Broccoli City Festival

Over the weekend I attended the 5th annual Broccoli City Festival in Washington, D.C. BC fest is hosted by the social enterprise Broccoli City, which focuses on “redefining the cool” towards people being active and engaged participants in their community, as well as living a healthy lifestyle.

I originally heard about the festival a few years back via some of the artists I follow on social media. It always seemed like a good time. So this year when I saw that Solange was a headliner, I was sold. I bought a ticket and a round trip flight from Atlanta to D.C on sight, ready for some solo adventures.

I was a little hesitant on the day of the festival. It had rained the night before and followed into the morning. The sky was a continuous stream of grays and all I could think was "uh oh". I checked the website to see what their policy was about weather and BC Fest is a rain or shine event. There was no turning back. The money was spent and I was here. So I zipped my retro Nike windbreaker up and headed out for the day as the drizzle fell.

I arrived at the festival grounds around 1ish, a little over an hour after the noon kick off. I was immediately greeted by a large pavilion with all of the vendors housed underneath. The vendors included retro clothing racks, headwrap businesses, shea butter this, jewelry, and a vinyl vendor as well. Around the back side of the vendors was an interactive mural installation. A few local artists came out and painted pieces that became photo back drops for the attendees. On one of the walls festival guests could try their hand at tagging the wall. The creative in me loved this.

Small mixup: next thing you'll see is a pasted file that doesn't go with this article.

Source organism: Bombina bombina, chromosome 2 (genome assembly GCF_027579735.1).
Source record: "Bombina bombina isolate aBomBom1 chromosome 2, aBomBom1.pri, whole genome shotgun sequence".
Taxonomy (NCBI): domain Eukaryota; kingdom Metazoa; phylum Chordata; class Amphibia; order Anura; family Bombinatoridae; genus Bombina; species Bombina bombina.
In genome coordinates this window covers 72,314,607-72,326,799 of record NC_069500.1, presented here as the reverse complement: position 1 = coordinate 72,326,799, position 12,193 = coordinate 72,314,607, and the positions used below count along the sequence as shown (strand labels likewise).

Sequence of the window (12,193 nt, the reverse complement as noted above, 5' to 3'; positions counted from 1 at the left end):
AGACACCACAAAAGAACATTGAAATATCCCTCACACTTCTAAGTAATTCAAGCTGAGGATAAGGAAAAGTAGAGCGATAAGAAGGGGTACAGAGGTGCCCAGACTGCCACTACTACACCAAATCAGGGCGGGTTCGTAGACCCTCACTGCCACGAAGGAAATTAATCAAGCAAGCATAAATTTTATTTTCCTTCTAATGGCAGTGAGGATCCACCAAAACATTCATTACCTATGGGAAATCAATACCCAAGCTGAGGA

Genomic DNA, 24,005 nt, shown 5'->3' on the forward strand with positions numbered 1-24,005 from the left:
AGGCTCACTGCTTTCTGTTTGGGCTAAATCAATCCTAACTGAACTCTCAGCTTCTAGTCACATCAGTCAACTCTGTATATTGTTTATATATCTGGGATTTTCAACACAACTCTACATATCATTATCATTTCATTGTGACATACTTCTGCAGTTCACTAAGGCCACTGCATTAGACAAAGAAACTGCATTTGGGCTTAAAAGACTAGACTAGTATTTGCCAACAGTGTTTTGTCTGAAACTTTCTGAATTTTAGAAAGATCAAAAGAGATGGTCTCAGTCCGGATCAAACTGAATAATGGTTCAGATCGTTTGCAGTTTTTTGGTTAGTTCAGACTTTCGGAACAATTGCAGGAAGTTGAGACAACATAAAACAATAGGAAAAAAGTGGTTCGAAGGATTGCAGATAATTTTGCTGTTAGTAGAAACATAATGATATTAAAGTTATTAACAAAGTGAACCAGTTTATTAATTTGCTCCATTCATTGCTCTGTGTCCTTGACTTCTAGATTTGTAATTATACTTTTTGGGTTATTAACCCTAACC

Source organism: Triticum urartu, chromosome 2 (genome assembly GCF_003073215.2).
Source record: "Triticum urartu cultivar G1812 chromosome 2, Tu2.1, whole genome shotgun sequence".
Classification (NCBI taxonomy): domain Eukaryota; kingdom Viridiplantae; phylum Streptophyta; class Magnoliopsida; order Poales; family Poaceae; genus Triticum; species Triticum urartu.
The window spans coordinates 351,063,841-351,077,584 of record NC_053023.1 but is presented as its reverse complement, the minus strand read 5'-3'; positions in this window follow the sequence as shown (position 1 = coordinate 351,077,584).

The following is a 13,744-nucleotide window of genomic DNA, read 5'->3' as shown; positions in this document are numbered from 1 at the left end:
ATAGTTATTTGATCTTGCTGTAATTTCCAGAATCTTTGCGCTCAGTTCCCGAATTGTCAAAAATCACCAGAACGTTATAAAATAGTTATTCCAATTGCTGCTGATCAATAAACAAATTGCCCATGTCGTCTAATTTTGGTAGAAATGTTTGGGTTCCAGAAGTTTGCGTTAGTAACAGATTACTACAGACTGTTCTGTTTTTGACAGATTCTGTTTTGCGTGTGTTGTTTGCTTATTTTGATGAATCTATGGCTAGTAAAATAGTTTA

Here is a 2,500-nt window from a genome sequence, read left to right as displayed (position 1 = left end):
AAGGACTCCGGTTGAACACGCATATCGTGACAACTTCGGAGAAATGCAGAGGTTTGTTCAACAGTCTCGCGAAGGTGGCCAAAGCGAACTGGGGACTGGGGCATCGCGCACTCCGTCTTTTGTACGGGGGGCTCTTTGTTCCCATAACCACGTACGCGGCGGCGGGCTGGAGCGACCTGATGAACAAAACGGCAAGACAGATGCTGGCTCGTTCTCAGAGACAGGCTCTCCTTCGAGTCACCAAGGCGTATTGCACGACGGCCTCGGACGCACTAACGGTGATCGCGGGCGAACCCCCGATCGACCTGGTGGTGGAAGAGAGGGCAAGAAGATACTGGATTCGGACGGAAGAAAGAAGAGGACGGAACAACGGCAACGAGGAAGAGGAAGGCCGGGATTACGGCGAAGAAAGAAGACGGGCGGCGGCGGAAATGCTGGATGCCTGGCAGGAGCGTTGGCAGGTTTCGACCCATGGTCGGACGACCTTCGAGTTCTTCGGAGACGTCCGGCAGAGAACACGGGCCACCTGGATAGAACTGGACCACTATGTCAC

Marzam,    East African inspired clothing, accessories, and home décor

Marzam, East African inspired clothing, accessories, and home décor

In the middle of the festival grounds were two sections for food. There were the food trucks that ranged in cuisine styles. You had chili bowls, bread pudding desserts, crab and salmon cake sandwiches, and pizza to name a few. In the tent section of the food vendors were the healthier options for vegans/vegetarians. 

The festival hosted two stages, the city stage and the broccoli city stage. And the line up was pretty solid. I tried my best to bounce between both stages regularly, but unlike the D.C folks, I'm wasn't used to thugging it out in the rain. Which is something I have to applaud them on. In Atlanta, if your event happens and it's raining, you should expect half of your expected audience to show up. We just don't like inclement weather. Call it boujee, call it lazy, call it Southern. Whatever makes you feel better. But D.C?!? They were out there. The on and off drizzle continued through the afternoon and into the early evening, but the later it got, the crowd began to grow. And the bars kept a steady rotation of patrons. Even after the luscious, soul sister afros dwindled to Frederick Douglas status, people were out there having a great time. 

All and all, I had a blast and I'm looking forward to BC Fest 2018. Until then, check out a photo recap below. 

Bri Simpson is the Creative Director at AB+L Radio. You can see more of her work at and follow her on IG @bri.simpson